Saturday, July 3, 2021


 3 July 2021: Here in the United States it is Independence Day Weekend and we celebrate the 245th birthday of the country. While we Americans are proud to have won our independence from Mother Britain, we maintain a close relationship with her and recognize her long and brilliant history, especially in the maritime arena. Most people have heard of Admiral Lord Nelson's flagship, HMS Victory, but possibly many are unaware that the ship on display at the Royal Dockyards in Portsmouth England as the "oldest commissioned warship" in the world is the second vessel in the Royal Navy named Victory. Edited from from the Daily Mail UK, the discovery and exploration of the first HMS Victory.


A diver has shared stunning images captured during a treacherous dive to investigate a 300-year-old Royal Navy ship wreck. 

The lives of 1,100 sailors were lost when the vessel, HMS Victory, sank in 1744.

The 100-gun ship was launched in 1737, and seven years later it was the flagship of a fleet led by Admiral Sir John Balchen.

He successfully led a force to relieve a British convoy trapped by a French blockade of the River Tagus, in Portugal.

But on the return journey, Victory was separated from the fleet and sank on 5 October 1744.

Its sinking is considered the worst single British naval disaster in the English Channel.

The ship, which predated Lord Nelson's famous flagship of the same name, was long sought after by wreck finders.

It was discovered lying 50 miles south-east of Plymouth in 2009 by Florida-based Odyssey Marine Exploration. 

When Lord Nelson's Victory was named, there were some doubts about using the title because of the fact that the 1744 vessel and all of its sailors had been lost.

The more famous HMS Victory was the flagship at the Battle of Trafalgar, in which Britain - led by Lord Nelson - triumphed against Napoleon's France in 1805. Lord Nelson was famously killed in the battle. 

Organising a dive to HMS Victory proved to be a significant challenge for the team of divers, as there are only a relatively small number of days per year when the conditions are suitable for diving this far out and at this depth.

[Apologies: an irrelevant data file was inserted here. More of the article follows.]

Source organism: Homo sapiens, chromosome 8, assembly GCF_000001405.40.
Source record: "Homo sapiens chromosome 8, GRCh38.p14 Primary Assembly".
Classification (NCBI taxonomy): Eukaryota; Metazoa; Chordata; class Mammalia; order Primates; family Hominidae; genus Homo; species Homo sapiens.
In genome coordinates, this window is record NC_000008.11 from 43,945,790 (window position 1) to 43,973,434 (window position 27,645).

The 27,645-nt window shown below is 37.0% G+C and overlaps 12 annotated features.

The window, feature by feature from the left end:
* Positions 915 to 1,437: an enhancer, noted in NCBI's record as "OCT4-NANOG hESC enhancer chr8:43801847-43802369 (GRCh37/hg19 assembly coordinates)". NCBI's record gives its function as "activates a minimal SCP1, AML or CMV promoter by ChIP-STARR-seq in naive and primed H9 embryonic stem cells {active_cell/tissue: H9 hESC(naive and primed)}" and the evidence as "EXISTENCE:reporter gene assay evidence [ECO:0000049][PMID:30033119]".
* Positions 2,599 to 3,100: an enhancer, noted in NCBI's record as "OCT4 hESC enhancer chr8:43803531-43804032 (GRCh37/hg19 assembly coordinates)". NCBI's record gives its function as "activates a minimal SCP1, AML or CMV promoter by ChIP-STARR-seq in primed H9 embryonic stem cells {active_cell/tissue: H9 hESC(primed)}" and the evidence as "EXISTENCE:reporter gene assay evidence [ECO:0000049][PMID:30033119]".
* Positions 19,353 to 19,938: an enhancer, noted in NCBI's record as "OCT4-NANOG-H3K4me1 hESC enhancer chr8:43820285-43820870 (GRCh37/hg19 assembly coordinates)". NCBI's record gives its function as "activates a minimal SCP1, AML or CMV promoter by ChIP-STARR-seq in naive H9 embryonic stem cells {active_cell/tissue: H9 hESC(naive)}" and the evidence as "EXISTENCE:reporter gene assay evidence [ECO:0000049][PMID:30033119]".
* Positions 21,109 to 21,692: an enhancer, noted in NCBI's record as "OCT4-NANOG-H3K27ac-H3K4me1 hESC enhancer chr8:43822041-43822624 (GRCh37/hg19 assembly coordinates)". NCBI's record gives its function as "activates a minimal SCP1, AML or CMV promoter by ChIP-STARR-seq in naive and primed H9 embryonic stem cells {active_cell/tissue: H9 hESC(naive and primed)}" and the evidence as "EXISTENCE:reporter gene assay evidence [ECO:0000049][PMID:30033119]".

The amount of gear necessary is staggering


They spent just over three hours in the water observing the shipwreck in the depths of the ocean.

The incredible photos show the cannons of the shipwreck have been well-preserved, despite having spent nearly 300 years under water.

Some of the cannons even visibly display the beautifully detailed royal crests.

Muzzle tampions - canvases that cover the guns - also remain in place, and it's very likely that the guns are still loaded.

Although the cannons are undoubtedly the main attraction, the team was very surprised to see how much else remained on the site.

The divers also discovered a massive copper kettle and galley bricks - a reminder that HMS Victory was once home to more than a thousand men. 

Diver Richard Keen, who began searching for the Victory in 1973, previously said: 'It was the wreck that every wreck-finder wanted to find.' 

The professional diver from Guernsey grouped together with five others to scour the seabed for two months near Les Casquets, a group of islands eight miles west of Alderney, the northernmost Channel Island.

The group did chance upon the wreck of passenger steamer Stella, which sank in 1899 claiming 105 lives but HMS Victory remained elusive.

Search efforts initially focused on the infamous Casquets - where the ship was thought to have been wrecked due to the poor navigation of Balchin.

But in 2009, Odyssey Marine Exploration announced it had discovered Victory, 62 mile away from those rocks.

This suggested that a fierce storm rather than a navigational error had been behind the sinking.

As with the Mary Rose, the Tudor warship which was raised in 1982, there was great public interest in the find.

Built during a period of British naval ascendancy, Victory, and its more famous successor, was one of the most expensive and grandest ships of the period.

'This is basically a grave - this is the last resting place of 1,100 British sailors and it should not be disturbed lightly,' said Robert Yorke, chairman of the Joint Nautical Archaeology Policy Committee, in 2019.

'You don't go into a local churchyard and start digging them up hoping you're going to find some gold underneath the bodies.'

Mr Yorke was a long-term opponent of the foundation's plan to excavate the wreck site, saying the project lacks adequate funding, facilities and a museum willing to house artefacts.

He also said the foundation's contractors Odyssey Marine were motivated by profit.

This is a claim the foundation rejected. It pointed out that selling artefacts to fund the project would be illegal. 

When a skull was found on the Victory wreck, work immediately stopped and the MoD was informed, it says.

In September 2018, the wreck site was declared 'environmentally stable' and ordered to be 'left in situ', according to the MoD and the Department for Digital, Culture Media & Sport.

In addition, Unesco rules do not allow for items to be removed from the wreck. A September 2019 High Court ruling confirmed that artefacts should remain on the wreck.


Quite a story - and as a former diver, I can only imagine what the conditions must be like at 250' in really cold water! 

To our fellow Americans, Happy Independence Day and stay safe!

Until next week, 

                                       Fair Winds, 

                                              Old Salt

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